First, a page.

Ontario's police watchdog says it hasn't yet interviewed key officers who were present when a young man died last week after falling from an Ottawa apartment during a police raid.
A video of the incident shows heavily armed Ottawa Police Service officers entering a 12th-floor apartment on Jasmine Crescent in Ottawa on Oct. 7. It was just before 9 a.m. Anthony Aust, 23, fell to his death that morning from a window. His stepfather, grandmother and two younger siblings were home at the time.
In an updated news release Tuesday, the Special Investigations Unit (SIU) — a civilian agency that investigates reports involving police where there has been a death, serious injury or an allegation of sexual assault — said three officers have been designated as "subject officers," and the SIU has asked to interview them.
A subject officer is defined by the watchdog as the individual whose conduct may have caused death or serious injury. The SIU states said that those three officers can't be legally compelled to be interviewed and don't have to submit their notes to the agency, under the Police Services Act.
"The SIU has not yet heard back whether the officers will agree to interviews," it said in the news release.
Nine officers were considered witnesses, and two of them have been interviewed so far. The rest are scheduled to be interviewed at some point this week, the SIU said. Meanwhile, four civilians have been interviewed, and more civilian interviews have been arranged, it said.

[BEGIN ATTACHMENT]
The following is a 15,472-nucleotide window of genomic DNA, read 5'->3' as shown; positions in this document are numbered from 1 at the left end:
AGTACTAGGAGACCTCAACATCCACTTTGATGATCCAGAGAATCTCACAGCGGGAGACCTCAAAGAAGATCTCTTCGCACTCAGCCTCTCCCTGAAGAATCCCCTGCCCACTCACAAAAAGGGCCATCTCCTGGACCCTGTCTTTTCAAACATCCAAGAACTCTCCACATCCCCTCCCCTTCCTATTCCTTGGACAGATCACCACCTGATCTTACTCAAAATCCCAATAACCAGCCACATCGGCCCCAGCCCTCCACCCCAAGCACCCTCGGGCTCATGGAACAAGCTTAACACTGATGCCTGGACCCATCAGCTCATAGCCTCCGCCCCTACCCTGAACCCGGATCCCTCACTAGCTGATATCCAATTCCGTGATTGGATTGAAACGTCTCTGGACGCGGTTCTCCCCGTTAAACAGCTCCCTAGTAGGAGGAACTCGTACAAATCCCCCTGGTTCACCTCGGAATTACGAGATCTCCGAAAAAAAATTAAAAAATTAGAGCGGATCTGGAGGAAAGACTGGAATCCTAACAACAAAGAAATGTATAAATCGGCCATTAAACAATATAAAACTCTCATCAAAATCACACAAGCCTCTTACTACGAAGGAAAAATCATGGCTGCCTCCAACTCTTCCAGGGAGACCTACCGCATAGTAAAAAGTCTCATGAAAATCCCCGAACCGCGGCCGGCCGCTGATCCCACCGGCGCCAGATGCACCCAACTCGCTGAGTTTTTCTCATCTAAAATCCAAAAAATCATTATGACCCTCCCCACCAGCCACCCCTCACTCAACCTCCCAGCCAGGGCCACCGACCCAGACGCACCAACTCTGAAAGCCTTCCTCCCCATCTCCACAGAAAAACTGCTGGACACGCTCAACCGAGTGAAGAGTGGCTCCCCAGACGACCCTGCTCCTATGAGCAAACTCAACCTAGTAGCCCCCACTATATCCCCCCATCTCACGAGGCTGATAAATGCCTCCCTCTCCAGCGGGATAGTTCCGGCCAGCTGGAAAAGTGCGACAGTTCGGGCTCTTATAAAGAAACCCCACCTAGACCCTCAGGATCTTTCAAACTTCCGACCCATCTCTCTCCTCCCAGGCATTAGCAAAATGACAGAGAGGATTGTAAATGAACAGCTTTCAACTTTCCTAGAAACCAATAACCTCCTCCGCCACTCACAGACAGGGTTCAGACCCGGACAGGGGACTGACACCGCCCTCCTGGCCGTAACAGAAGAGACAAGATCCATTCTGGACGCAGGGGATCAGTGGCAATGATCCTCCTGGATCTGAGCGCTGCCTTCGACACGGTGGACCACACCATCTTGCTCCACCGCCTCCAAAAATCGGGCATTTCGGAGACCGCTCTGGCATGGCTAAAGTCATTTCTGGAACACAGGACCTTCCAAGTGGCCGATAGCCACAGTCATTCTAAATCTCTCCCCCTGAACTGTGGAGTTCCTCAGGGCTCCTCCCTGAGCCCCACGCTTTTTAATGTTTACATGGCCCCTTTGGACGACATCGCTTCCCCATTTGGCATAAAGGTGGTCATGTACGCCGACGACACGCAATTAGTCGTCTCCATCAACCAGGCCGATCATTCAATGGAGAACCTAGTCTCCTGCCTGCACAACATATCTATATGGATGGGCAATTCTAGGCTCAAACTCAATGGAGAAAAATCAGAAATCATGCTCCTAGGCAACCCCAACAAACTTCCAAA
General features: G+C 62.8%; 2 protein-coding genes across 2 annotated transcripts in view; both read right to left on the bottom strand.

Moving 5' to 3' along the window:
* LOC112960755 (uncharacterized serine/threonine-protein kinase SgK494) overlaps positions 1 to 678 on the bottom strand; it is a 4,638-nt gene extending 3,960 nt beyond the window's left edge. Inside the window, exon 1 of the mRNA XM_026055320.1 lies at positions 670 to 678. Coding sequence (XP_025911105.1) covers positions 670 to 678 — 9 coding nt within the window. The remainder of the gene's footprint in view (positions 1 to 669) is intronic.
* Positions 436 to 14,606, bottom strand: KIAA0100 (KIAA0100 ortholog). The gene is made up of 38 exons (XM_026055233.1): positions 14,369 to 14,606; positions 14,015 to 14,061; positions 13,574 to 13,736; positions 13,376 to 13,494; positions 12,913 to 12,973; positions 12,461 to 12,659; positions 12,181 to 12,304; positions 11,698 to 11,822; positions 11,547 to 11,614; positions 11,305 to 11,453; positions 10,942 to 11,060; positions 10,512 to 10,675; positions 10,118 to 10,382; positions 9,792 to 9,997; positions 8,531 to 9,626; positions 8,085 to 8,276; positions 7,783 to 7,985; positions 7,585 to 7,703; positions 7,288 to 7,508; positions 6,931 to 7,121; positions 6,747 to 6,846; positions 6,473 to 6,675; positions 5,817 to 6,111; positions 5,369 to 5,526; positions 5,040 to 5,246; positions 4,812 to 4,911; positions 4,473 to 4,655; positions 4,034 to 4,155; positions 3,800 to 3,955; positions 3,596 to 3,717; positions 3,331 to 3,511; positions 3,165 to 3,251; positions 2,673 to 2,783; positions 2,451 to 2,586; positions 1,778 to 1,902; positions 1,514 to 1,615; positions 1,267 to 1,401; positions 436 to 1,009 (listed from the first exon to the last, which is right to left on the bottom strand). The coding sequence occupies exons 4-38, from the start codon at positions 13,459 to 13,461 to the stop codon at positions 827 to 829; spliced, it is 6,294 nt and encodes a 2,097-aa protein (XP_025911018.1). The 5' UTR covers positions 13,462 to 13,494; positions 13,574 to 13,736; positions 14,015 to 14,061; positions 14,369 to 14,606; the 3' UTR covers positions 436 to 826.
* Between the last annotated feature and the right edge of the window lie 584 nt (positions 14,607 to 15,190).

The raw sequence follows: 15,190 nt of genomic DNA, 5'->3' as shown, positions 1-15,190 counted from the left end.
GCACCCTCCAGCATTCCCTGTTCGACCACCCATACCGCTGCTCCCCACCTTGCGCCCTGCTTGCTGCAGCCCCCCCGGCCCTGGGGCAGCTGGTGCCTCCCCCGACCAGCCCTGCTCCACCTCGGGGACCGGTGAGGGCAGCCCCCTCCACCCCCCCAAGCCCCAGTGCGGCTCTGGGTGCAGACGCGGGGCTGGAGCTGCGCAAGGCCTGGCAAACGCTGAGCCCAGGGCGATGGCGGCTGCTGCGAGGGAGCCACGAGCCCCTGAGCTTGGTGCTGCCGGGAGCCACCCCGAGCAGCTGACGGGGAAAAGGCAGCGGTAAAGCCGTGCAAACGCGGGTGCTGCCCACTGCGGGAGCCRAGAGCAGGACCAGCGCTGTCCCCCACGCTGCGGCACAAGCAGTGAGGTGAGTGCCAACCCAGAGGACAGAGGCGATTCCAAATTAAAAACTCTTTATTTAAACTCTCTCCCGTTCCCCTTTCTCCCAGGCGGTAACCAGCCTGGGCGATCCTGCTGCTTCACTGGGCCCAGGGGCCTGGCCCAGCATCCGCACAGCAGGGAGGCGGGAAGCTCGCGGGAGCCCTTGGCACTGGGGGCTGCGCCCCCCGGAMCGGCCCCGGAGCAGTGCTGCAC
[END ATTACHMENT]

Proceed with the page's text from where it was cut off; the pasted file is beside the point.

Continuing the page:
"The scene and involved apartment were examined and digitally photographed, exhibits were collected, and measurements were taken of all areas relevant to the incident," says the SIU news release.
The SIU is asking anyone with information to contact them, as well as anyone with video evidence to upload it onto their website.
Family describes 'war zone' scene
Ben Poirier, Aust's stepfather, told CBC earlier this week that he was on the balcony having a coffee and a cigarette when police crashed through their door. According to him, the door wasn't locked.
"The place looked like a war zone," Poirier said, describing the SWAT team officers' no-knock warrant, also known as "dynamic entries."
Nhora Aust, 50, told CBC her son's probation office had called her Wednesday to inform her that his GPS ankle monitor had set off an alarm.
The 23-year-old Aust had moved into his mother's three-bedroom apartment in March. He was released from jail at the start of the COVID-19 pandemic after getting bail. As part of his bail plan, he could only leave the apartment with either his mother, father or uncle, who were his sureties.
"He didn't have time to live. He didn't have time to know life. He was a kid," said Aust's mother.